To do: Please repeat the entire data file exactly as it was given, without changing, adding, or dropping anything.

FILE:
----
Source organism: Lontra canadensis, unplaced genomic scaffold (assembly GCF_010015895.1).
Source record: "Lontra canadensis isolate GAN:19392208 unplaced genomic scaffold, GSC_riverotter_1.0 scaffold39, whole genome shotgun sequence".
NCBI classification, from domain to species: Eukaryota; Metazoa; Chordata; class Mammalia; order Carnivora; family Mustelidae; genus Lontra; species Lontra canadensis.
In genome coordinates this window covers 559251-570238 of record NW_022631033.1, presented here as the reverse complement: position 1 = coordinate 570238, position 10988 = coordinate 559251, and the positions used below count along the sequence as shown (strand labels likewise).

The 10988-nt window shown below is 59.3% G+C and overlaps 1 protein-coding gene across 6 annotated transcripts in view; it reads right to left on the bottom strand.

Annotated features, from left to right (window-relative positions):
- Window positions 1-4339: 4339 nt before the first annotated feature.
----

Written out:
Source organism: Lontra canadensis, unplaced genomic scaffold (assembly GCF_010015895.1).
Source record: "Lontra canadensis isolate GAN:19392208 unplaced genomic scaffold, GSC_riverotter_1.0 scaffold39, whole genome shotgun sequence".
NCBI classification, from domain to species: Eukaryota; Metazoa; Chordata; class Mammalia; order Carnivora; family Mustelidae; genus Lontra; species Lontra canadensis.
In genome coordinates this window covers 559251-570238 of record NW_022631033.1, presented here as the reverse complement: position 1 = coordinate 570238, position 10988 = coordinate 559251, and the positions used below count along the sequence as shown (strand labels likewise).

The 10988-nt window shown below is 59.3% G+C and overlaps 1 protein-coding gene across 6 annotated transcripts in view; it reads right to left on the bottom strand.

Annotated features, from left to right (window-relative positions):
- Window positions 1-4339: 4339 nt before the first annotated feature.